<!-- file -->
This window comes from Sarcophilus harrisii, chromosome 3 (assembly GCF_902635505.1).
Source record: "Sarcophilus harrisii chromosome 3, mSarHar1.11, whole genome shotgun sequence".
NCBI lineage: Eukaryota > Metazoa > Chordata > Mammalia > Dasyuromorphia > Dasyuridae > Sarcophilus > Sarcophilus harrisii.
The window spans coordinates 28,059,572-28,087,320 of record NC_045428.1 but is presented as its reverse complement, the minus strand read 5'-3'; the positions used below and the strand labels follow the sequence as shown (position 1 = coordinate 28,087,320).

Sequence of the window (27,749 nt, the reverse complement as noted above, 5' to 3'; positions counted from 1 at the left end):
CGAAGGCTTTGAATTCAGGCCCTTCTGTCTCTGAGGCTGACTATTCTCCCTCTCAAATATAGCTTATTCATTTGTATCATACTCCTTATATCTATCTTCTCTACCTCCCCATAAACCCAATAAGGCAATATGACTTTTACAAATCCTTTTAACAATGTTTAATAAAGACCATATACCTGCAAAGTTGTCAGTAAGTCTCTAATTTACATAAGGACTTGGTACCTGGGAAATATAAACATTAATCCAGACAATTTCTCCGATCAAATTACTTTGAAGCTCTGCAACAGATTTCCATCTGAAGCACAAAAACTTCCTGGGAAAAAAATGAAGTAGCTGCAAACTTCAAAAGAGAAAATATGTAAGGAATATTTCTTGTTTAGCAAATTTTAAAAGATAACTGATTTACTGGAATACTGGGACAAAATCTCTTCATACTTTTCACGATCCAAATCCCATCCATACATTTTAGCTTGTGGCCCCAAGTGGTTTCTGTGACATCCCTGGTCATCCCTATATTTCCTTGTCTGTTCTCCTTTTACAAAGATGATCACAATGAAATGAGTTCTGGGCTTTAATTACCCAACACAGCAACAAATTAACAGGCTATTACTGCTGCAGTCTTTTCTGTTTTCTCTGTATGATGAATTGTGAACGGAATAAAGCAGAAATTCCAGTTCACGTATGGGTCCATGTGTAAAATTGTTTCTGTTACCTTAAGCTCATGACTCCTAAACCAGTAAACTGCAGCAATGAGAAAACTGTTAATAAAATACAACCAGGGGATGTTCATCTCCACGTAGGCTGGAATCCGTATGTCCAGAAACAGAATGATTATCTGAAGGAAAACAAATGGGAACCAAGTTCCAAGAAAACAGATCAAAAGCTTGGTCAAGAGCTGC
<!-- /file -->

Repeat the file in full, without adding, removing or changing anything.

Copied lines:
This window comes from Sarcophilus harrisii, chromosome 3 (assembly GCF_902635505.1).
Source record: "Sarcophilus harrisii chromosome 3, mSarHar1.11, whole genome shotgun sequence".
NCBI lineage: Eukaryota > Metazoa > Chordata > Mammalia > Dasyuromorphia > Dasyuridae > Sarcophilus > Sarcophilus harrisii.
The window spans coordinates 28,059,572-28,087,320 of record NC_045428.1 but is presented as its reverse complement, the minus strand read 5'-3'; the positions used below and the strand labels follow the sequence as shown (position 1 = coordinate 28,087,320).

Sequence of the window (27,749 nt, the reverse complement as noted above, 5' to 3'; positions counted from 1 at the left end):
CGAAGGCTTTGAATTCAGGCCCTTCTGTCTCTGAGGCTGACTATTCTCCCTCTCAAATATAGCTTATTCATTTGTATCATACTCCTTATATCTATCTTCTCTACCTCCCCATAAACCCAATAAGGCAATATGACTTTTACAAATCCTTTTAACAATGTTTAATAAAGACCATATACCTGCAAAGTTGTCAGTAAGTCTCTAATTTACATAAGGACTTGGTACCTGGGAAATATAAACATTAATCCAGACAATTTCTCCGATCAAATTACTTTGAAGCTCTGCAACAGATTTCCATCTGAAGCACAAAAACTTCCTGGGAAAAAAATGAAGTAGCTGCAAACTTCAAAAGAGAAAATATGTAAGGAATATTTCTTGTTTAGCAAATTTTAAAAGATAACTGATTTACTGGAATACTGGGACAAAATCTCTTCATACTTTTCACGATCCAAATCCCATCCATACATTTTAGCTTGTGGCCCCAAGTGGTTTCTGTGACATCCCTGGTCATCCCTATATTTCCTTGTCTGTTCTCCTTTTACAAAGATGATCACAATGAAATGAGTTCTGGGCTTTAATTACCCAACACAGCAACAAATTAACAGGCTATTACTGCTGCAGTCTTTTCTGTTTTCTCTGTATGATGAATTGTGAACGGAATAAAGCAGAAATTCCAGTTCACGTATGGGTCCATGTGTAAAATTGTTTCTGTTACCTTAAGCTCATGACTCCTAAACCAGTAAACTGCAGCAATGAGAAAACTGTTAATAAAATACAACCAGGGGATGTTCATCTCCACGTAGGCTGGAATCCGTATGTCCAGAAACAGAATGATTATCTGAAGGAAAACAAATGGGAACCAAGTTCCAAGAAAACAGATCAAAAGCTTGGTCAAGAGCTGC